The projects – one of which focuses on the role of fish in the Scotia Sea food web and the other on the estimation of krill biomass using new acoustic modelling – have been awarded research grants by the Antarctic Wildlife Research Fund (AWR).
The AWR is part-funded by Aker BioMarine – the largest catcher of krill in the Southern Ocean - which turns the bulk of its landings into omega-3-rich oil for the aquaculture feed industry.
The Norwegian firm committed $1 million to AWR over the next five years, to secure their work promoting and facilitating research on the Antarctic ecosystem.
“We are of the understanding that the best way to ensure the future of the fishery is to take care of the ecosystem in which we fish. Ensuring that there is enough scientific evidence to support the sustainable harvest of krill is fundamental to our business and so is AWR,” said Matts Johansen, CEO of Aker BioMarine.
“The funding is vital to continue with scientific research and to ensure the long-term health of the ecosystem. Only through a better understanding of the role of Antarctic krill in the Southern Ocean can we fully protect the animals that feed on krill and ensure precautionary fishery management,” said Claire Christian, the Chair of AWR.
1. Accurate krill biomass estimation using spatiotemporal acoustic target strength modelling.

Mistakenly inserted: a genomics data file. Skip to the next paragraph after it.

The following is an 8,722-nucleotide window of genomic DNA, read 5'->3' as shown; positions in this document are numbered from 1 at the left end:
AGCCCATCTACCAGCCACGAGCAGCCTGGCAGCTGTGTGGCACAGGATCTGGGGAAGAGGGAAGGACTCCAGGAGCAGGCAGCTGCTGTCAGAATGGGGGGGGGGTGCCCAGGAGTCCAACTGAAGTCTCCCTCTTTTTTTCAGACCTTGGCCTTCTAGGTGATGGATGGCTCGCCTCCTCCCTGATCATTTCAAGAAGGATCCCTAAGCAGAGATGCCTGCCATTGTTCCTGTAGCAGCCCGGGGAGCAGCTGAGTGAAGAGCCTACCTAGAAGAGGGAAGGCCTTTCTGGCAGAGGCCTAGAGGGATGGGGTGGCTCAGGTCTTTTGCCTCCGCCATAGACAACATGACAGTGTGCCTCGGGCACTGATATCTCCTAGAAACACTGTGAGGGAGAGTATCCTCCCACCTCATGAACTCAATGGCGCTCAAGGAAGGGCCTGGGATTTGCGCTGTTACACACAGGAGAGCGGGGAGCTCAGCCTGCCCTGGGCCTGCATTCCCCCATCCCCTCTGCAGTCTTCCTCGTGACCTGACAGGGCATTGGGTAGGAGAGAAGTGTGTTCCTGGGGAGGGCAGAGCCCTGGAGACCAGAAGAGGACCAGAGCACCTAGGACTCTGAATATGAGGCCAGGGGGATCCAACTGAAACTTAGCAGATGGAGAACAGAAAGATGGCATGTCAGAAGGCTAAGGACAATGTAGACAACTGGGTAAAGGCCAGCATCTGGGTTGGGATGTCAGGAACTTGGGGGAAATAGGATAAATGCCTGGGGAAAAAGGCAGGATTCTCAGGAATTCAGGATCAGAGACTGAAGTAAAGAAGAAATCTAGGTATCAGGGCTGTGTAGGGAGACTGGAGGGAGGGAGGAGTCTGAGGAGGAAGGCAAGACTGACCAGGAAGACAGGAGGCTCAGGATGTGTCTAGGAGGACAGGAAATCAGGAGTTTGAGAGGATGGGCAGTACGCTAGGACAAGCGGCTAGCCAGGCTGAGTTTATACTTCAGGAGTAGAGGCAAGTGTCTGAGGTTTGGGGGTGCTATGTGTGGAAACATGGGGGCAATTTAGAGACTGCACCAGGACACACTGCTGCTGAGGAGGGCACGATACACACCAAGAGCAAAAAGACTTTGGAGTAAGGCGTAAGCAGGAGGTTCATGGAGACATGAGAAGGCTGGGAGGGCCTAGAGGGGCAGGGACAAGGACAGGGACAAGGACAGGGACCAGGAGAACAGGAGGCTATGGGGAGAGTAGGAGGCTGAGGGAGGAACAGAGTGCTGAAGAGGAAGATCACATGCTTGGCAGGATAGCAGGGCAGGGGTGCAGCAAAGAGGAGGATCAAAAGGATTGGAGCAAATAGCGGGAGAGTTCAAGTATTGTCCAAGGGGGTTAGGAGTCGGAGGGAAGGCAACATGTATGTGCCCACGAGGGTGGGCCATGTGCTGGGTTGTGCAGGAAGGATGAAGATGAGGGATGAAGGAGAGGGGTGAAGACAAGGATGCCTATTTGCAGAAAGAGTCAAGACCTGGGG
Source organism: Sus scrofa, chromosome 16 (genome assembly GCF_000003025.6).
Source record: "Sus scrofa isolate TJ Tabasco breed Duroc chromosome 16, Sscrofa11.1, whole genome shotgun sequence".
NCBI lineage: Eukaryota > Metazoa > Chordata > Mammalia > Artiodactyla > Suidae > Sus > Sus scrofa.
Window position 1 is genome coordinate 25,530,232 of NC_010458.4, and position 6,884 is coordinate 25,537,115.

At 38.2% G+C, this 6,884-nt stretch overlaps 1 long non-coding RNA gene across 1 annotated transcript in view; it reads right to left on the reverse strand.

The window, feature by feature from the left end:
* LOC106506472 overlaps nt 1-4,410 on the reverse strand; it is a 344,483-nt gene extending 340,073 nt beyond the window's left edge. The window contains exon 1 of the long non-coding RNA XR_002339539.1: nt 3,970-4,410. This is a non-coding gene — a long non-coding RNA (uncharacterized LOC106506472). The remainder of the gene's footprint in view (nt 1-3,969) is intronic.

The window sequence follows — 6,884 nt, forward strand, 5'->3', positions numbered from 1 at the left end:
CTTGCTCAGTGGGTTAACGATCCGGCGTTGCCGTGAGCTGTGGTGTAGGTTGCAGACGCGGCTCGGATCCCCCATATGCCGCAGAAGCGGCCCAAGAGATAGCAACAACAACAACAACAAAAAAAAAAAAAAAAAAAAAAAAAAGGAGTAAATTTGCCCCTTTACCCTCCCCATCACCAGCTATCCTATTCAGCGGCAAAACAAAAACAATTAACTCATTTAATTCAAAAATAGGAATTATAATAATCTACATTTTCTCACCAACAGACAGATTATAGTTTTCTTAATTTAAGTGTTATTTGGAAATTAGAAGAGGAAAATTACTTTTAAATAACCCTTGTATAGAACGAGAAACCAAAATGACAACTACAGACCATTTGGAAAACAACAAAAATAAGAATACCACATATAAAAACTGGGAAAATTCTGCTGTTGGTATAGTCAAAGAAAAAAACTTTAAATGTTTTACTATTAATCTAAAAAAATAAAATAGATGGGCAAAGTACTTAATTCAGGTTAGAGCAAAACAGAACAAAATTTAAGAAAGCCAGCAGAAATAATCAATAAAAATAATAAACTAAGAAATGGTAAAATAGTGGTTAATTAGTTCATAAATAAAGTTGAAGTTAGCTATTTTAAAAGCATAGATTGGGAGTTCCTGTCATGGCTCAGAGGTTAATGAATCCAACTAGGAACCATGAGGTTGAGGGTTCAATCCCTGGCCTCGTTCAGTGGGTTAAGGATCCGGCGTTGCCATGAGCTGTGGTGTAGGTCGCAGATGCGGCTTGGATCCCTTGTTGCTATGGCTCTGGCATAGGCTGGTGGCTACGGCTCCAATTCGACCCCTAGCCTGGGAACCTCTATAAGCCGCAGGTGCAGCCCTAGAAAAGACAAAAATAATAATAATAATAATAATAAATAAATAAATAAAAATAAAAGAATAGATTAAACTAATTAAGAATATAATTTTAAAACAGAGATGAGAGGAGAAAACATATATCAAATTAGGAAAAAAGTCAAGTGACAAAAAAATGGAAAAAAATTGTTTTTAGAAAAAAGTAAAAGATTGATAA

This project aims at improving the accuracy of krill biomass estimates using observations of the material properties of krill coupled with numerical models that describe how individual krill and krill swarms scatter sound.
It will will reduce bias and improve accuracy in krill biomass estimates. Using a combination of field observations and modelling, the project will improve our understanding of the internal and acoustic properties of krill under different spatiotemporal conditions and frame these in terms of implications for krill biomass estimates.
2. The role of fish in the Scotia Sea food web.
The analysis will address important uncertainties, such as the degree of myctophid predation on early life stages of krill. Improved understanding of temporal and spatial variability in krill consumption by fish is key information required for The Commission for the Conservation of Antarctic Marine Living Resources (CCAMLR) and their risk assessment and interpretation of CEMP data.
This analysis will provide a significant step forward in our understanding of the trophic roles of fish in Antarctic ecosystems and the potential for interactions with krill predators and the krill fishery.
Call for proposals
The fifth call for proposals is now open. For the 2019 edition, AWR is looking for research projects that will contribute to a better understanding of krill biology and ecology, and the overlap of flying seabirds with krill fisheries. The closing date for entries is April 19, 2019.